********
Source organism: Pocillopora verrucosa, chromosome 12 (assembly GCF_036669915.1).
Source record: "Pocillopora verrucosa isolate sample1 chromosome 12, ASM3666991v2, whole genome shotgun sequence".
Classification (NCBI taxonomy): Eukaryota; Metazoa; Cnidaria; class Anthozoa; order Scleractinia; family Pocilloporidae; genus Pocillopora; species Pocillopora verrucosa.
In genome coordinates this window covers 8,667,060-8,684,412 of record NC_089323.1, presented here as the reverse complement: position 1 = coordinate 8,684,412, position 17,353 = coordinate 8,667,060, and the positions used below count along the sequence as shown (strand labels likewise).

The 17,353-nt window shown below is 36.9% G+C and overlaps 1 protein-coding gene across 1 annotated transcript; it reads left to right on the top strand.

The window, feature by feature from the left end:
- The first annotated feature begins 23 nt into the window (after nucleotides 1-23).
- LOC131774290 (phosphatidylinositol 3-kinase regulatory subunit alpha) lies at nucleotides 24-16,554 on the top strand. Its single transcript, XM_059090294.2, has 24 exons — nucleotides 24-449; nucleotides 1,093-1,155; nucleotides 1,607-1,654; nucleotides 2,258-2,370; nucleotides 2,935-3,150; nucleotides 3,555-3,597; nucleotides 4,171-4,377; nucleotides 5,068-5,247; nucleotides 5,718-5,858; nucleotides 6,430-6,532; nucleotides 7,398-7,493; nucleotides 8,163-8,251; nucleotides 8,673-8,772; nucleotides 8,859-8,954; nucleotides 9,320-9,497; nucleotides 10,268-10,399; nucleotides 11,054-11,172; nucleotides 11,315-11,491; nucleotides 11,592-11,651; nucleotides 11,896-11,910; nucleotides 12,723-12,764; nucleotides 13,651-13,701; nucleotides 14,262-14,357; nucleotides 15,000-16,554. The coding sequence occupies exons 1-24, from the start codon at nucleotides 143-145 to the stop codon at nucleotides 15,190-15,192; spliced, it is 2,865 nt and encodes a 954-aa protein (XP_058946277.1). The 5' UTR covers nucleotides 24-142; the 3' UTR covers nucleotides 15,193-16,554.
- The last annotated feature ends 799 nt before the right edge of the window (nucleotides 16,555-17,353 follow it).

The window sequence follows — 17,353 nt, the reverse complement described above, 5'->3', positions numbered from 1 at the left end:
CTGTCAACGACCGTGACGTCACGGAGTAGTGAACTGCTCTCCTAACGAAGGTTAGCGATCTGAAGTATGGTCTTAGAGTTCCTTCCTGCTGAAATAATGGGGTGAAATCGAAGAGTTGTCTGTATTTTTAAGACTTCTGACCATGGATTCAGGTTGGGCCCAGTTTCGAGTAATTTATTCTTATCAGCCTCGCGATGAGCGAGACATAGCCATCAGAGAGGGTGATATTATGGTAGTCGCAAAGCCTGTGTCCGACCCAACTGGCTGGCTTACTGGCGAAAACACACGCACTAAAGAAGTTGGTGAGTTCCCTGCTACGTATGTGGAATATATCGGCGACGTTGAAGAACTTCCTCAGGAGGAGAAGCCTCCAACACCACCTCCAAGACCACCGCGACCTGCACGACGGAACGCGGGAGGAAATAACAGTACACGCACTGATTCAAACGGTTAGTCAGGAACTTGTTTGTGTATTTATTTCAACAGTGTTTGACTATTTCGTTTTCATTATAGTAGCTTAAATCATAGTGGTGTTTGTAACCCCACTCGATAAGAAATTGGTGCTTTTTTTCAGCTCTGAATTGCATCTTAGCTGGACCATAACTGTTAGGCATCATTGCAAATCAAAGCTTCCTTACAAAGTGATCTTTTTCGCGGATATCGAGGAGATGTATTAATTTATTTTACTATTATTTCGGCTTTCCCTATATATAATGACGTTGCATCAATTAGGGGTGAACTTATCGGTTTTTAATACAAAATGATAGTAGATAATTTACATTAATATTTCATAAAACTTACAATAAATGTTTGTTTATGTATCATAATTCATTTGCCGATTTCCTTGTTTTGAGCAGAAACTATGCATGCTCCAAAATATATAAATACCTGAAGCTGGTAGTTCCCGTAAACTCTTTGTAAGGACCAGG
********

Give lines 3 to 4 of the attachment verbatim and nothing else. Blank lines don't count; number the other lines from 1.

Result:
Classification (NCBI taxonomy): Eukaryota; Metazoa; Cnidaria; class Anthozoa; order Scleractinia; family Pocilloporidae; genus Pocillopora; species Pocillopora verrucosa.
In genome coordinates this window covers 8,667,060-8,684,412 of record NC_089323.1, presented here as the reverse complement: position 1 = coordinate 8,684,412, position 17,353 = coordinate 8,667,060, and the positions used below count along the sequence as shown (strand labels likewise).